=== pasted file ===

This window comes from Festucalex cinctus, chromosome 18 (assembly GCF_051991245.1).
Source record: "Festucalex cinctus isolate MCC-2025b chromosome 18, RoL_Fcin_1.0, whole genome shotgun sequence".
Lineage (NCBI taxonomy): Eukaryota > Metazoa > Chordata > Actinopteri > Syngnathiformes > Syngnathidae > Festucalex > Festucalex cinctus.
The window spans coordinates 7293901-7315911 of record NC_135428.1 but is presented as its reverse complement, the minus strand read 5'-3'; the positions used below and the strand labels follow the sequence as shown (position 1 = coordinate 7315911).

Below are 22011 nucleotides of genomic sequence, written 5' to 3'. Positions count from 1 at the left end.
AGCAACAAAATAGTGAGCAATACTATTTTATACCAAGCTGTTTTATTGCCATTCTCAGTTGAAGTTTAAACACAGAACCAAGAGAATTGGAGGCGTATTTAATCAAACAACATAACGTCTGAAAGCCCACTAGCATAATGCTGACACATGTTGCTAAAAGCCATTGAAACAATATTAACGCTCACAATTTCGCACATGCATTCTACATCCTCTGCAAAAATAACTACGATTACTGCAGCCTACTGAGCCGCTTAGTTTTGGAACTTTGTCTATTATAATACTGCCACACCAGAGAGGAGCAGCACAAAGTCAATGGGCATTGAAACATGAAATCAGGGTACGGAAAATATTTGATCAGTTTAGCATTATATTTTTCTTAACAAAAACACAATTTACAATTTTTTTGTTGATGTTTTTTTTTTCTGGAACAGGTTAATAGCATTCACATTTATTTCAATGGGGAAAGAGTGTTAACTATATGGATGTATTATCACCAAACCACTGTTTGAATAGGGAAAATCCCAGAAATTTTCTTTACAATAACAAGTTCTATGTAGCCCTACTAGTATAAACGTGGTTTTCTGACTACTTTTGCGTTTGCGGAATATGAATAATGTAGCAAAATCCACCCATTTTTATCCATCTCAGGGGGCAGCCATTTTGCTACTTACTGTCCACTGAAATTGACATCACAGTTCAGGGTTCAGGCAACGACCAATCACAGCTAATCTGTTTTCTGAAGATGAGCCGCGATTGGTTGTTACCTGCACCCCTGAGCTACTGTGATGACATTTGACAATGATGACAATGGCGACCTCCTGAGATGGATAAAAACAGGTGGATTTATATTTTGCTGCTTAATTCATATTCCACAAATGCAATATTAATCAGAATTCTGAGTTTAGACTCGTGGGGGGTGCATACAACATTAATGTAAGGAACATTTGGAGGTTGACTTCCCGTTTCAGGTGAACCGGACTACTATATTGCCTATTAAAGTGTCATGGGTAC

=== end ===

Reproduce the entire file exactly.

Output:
This window comes from Festucalex cinctus, chromosome 18 (assembly GCF_051991245.1).
Source record: "Festucalex cinctus isolate MCC-2025b chromosome 18, RoL_Fcin_1.0, whole genome shotgun sequence".
Lineage (NCBI taxonomy): Eukaryota > Metazoa > Chordata > Actinopteri > Syngnathiformes > Syngnathidae > Festucalex > Festucalex cinctus.
The window spans coordinates 7293901-7315911 of record NC_135428.1 but is presented as its reverse complement, the minus strand read 5'-3'; the positions used below and the strand labels follow the sequence as shown (position 1 = coordinate 7315911).

Below are 22011 nucleotides of genomic sequence, written 5' to 3'. Positions count from 1 at the left end.
AGCAACAAAATAGTGAGCAATACTATTTTATACCAAGCTGTTTTATTGCCATTCTCAGTTGAAGTTTAAACACAGAACCAAGAGAATTGGAGGCGTATTTAATCAAACAACATAACGTCTGAAAGCCCACTAGCATAATGCTGACACATGTTGCTAAAAGCCATTGAAACAATATTAACGCTCACAATTTCGCACATGCATTCTACATCCTCTGCAAAAATAACTACGATTACTGCAGCCTACTGAGCCGCTTAGTTTTGGAACTTTGTCTATTATAATACTGCCACACCAGAGAGGAGCAGCACAAAGTCAATGGGCATTGAAACATGAAATCAGGGTACGGAAAATATTTGATCAGTTTAGCATTATATTTTTCTTAACAAAAACACAATTTACAATTTTTTTGTTGATGTTTTTTTTTTCTGGAACAGGTTAATAGCATTCACATTTATTTCAATGGGGAAAGAGTGTTAACTATATGGATGTATTATCACCAAACCACTGTTTGAATAGGGAAAATCCCAGAAATTTTCTTTACAATAACAAGTTCTATGTAGCCCTACTAGTATAAACGTGGTTTTCTGACTACTTTTGCGTTTGCGGAATATGAATAATGTAGCAAAATCCACCCATTTTTATCCATCTCAGGGGGCAGCCATTTTGCTACTTACTGTCCACTGAAATTGACATCACAGTTCAGGGTTCAGGCAACGACCAATCACAGCTAATCTGTTTTCTGAAGATGAGCCGCGATTGGTTGTTACCTGCACCCCTGAGCTACTGTGATGACATTTGACAATGATGACAATGGCGACCTCCTGAGATGGATAAAAACAGGTGGATTTATATTTTGCTGCTTAATTCATATTCCACAAATGCAATATTAATCAGAATTCTGAGTTTAGACTCGTGGGGGGTGCATACAACATTAATGTAAGGAACATTTGGAGGTTGACTTCCCGTTTCAGGTGAACCGGACTACTATATTGCCTATTAAAGTGTCATGGGTAC